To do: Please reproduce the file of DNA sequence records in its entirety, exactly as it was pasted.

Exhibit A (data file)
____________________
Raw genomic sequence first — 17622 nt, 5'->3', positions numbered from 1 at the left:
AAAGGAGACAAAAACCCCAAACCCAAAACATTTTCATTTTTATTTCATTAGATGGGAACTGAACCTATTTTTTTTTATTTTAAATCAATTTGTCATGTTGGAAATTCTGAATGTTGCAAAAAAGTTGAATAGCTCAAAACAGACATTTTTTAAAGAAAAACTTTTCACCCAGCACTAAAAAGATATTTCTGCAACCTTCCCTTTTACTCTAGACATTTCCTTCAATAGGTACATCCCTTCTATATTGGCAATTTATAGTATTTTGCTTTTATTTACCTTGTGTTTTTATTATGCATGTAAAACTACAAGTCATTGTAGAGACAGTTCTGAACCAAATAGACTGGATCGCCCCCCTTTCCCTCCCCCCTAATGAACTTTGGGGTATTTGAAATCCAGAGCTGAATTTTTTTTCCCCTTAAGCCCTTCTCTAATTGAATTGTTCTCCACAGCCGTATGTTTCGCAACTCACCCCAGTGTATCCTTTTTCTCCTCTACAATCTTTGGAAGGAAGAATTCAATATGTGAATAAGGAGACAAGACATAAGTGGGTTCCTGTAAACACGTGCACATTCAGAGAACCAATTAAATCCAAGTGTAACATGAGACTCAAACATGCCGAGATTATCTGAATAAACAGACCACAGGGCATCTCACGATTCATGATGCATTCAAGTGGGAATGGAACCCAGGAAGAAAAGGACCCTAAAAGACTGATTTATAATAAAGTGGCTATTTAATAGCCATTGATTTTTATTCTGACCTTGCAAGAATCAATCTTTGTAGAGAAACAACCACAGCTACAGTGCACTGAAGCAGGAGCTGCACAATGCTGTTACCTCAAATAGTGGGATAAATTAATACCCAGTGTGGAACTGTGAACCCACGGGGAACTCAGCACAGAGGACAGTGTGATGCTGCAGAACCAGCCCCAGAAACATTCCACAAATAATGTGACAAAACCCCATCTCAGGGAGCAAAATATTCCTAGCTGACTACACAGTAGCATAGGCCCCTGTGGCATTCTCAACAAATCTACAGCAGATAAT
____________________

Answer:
Raw genomic sequence first — 17622 nt, 5'->3', positions numbered from 1 at the left:
AAAGGAGACAAAAACCCCAAACCCAAAACATTTTCATTTTTATTTCATTAGATGGGAACTGAACCTATTTTTTTTTATTTTAAATCAATTTGTCATGTTGGAAATTCTGAATGTTGCAAAAAAGTTGAATAGCTCAAAACAGACATTTTTTAAAGAAAAACTTTTCACCCAGCACTAAAAAGATATTTCTGCAACCTTCCCTTTTACTCTAGACATTTCCTTCAATAGGTACATCCCTTCTATATTGGCAATTTATAGTATTTTGCTTTTATTTACCTTGTGTTTTTATTATGCATGTAAAACTACAAGTCATTGTAGAGACAGTTCTGAACCAAATAGACTGGATCGCCCCCCTTTCCCTCCCCCCTAATGAACTTTGGGGTATTTGAAATCCAGAGCTGAATTTTTTTTCCCCTTAAGCCCTTCTCTAATTGAATTGTTCTCCACAGCCGTATGTTTCGCAACTCACCCCAGTGTATCCTTTTTCTCCTCTACAATCTTTGGAAGGAAGAATTCAATATGTGAATAAGGAGACAAGACATAAGTGGGTTCCTGTAAACACGTGCACATTCAGAGAACCAATTAAATCCAAGTGTAACATGAGACTCAAACATGCCGAGATTATCTGAATAAACAGACCACAGGGCATCTCACGATTCATGATGCATTCAAGTGGGAATGGAACCCAGGAAGAAAAGGACCCTAAAAGACTGATTTATAATAAAGTGGCTATTTAATAGCCATTGATTTTTATTCTGACCTTGCAAGAATCAATCTTTGTAGAGAAACAACCACAGCTACAGTGCACTGAAGCAGGAGCTGCACAATGCTGTTACCTCAAATAGTGGGATAAATTAATACCCAGTGTGGAACTGTGAACCCACGGGGAACTCAGCACAGAGGACAGTGTGATGCTGCAGAACCAGCCCCAGAAACATTCCACAAATAATGTGACAAAACCCCATCTCAGGGAGCAAAATATTCCTAGCTGACTACACAGTAGCATAGGCCCCTGTGGCATTCTCAACAAATCTACAGCAGATAAT